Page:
Conventions are fertile ground for risk. With tens of thousands of people in one place, a single act of terror or a natural catastrophe could result in substantial insured losses for workers compensation carriers. But, it has been almost impossible to assign a number to this risk, let alone manage it effectively, since the data and modeling capabilities have not been available until recently. By triangulating among workers compensation, convention and venue databases, the measurement of convention clash risk is becoming a reality.
Conventions, by nature, make the measurement of risk inexact. Participants arrive and leave on different days. Schedules can change at a moment’s notice, and business is rarely limited to the main hall. Either by design or without proper planning, conventions sprawl. Restaurants, hotel rooms and even sidewalks become informal venues. Thus, quantifying exposure requires the use of careful assumptions based on a keen understanding of how people behave at conventions.
So far, few carriers have been able to address this new field of risk management, because the data has been insufficient and risks have not been modeled. Without participant and venue databases to supplement workers compensation information, it has been impossible to quantify and manage this risk. Fortunately, the pieces are falling into place. Models that include this triad of data sources are coming into existence, making possible the assessment of portfolio-level vulnerabilities at many “unknown accumulations” of employees.
Known and Unknown Accumulations
Known accumulations have been the topic of intense analysis since the terror attacks of September 11, 2001. Workers compensation exposure was much greater than many carriers realized. A single event—natural or man-made—can lead to substantial insured workers compensation losses. The industry is beginning to understand this exposure, and models have been developed and are beginning to be used to address the risks associated with more complex “known accumulations.”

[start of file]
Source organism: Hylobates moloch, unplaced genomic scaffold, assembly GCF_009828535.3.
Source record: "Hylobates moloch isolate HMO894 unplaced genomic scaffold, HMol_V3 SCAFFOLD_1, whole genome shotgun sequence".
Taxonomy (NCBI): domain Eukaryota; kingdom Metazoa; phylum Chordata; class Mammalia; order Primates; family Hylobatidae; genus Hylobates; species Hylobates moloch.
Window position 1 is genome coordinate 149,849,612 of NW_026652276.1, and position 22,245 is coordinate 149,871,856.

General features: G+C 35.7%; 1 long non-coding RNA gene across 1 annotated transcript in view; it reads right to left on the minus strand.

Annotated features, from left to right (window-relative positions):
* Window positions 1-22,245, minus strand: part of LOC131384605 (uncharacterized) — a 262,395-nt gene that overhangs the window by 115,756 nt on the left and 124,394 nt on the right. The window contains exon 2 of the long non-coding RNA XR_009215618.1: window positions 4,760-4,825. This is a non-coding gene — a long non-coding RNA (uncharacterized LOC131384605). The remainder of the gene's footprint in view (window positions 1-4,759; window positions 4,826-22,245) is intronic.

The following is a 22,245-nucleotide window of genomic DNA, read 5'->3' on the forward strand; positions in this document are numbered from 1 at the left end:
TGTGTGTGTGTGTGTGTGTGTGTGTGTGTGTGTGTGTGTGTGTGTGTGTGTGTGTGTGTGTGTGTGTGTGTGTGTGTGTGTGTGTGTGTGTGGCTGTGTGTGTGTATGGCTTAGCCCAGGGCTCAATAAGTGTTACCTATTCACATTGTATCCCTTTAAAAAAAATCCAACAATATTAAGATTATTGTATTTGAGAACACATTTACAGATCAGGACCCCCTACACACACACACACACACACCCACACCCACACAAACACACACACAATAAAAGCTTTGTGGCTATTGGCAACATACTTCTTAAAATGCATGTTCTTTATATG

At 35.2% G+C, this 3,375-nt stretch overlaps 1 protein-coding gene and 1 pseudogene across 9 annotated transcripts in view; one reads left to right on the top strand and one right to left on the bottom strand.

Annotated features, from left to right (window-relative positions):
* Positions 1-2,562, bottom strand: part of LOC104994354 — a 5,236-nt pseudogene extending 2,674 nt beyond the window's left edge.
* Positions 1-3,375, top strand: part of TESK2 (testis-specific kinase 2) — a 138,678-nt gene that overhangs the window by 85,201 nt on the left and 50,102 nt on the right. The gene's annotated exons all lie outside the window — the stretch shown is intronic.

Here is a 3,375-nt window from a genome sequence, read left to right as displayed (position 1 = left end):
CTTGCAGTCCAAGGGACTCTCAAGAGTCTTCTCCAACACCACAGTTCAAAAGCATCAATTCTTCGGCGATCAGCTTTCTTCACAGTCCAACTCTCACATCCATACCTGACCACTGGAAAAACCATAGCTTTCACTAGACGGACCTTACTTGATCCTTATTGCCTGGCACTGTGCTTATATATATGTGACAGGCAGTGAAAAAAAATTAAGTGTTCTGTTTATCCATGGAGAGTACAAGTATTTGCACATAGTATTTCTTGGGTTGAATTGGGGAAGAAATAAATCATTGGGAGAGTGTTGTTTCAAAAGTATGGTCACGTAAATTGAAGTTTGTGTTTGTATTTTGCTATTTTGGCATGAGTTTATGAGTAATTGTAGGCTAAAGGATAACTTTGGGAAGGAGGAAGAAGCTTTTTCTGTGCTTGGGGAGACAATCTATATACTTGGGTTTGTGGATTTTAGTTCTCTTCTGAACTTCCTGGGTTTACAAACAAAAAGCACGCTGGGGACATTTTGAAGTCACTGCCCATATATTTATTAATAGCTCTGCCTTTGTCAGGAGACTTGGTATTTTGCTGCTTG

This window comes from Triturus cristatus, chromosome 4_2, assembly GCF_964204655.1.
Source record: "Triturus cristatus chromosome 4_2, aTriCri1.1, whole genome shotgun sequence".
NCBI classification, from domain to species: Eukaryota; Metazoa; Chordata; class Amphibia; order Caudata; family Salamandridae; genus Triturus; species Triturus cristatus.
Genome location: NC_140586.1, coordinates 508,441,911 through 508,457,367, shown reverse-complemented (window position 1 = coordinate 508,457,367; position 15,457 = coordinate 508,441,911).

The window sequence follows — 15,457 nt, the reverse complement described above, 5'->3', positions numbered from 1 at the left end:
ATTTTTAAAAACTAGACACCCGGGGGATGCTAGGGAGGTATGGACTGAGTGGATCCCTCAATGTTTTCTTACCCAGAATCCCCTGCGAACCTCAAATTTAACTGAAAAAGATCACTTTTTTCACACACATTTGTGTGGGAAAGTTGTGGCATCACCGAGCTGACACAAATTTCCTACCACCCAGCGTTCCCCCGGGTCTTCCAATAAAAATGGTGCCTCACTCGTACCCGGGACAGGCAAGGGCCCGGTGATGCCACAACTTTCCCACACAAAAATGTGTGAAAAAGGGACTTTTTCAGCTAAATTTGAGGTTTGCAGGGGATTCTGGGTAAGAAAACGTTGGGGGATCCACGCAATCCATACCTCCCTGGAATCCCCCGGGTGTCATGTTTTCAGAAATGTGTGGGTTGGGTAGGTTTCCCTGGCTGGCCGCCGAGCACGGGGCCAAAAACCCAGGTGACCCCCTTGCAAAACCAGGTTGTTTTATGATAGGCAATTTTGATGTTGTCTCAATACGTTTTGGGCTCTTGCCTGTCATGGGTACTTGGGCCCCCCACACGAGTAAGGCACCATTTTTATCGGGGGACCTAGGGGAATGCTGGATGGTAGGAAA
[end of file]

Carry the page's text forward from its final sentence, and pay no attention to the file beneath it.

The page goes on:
“Known accumulation” is a unique term, though the implication is familiar to almost everybody who works in a large building. Every day, usually in the morning, a large number of people come to the office. They stay for a fairly predictable length of time, and they generally leave in the evening. There is an accumulation of people at the workplace during the specific timeframe. Since a typical employee’s schedule can be fairly predictable, the number of people accumulating at the workplace can be estimated at various times throughout the day.
Of course, there are exceptions. Shift work may distribute the presence of employees throughout the day and night. Outside contractors could push the accumulation higher for temporary periods of time, and sales staffs tend to be on the road more than they are in the office. Some industries are characterized by employees who spend a considerable amount of time out of the office (such as consultants and construction workers). But, even with these transient populations, it is possible to develop a sense of accumulation patterns for a particular company or office building and model scenarios based on this information.
After the flow of business for a location has been determined (e.g., 60 percent of the employee population is in the office, in general, from 8 a.m. to 5 p.m.), it is possible to understand the implications of a terror attack or earthquake on a particular building or office park. Using modeling software and workers compensation databases, a carrier can familiarize itself with its exposure to known accumulations and implement risk transfer strategies.
While the study of known accumulations is still developing, a new workers compensation risk has also arisen. “Unknown accumulations” also can expose carriers to considerable risk, and they can be even harder to gauge than known accumulations.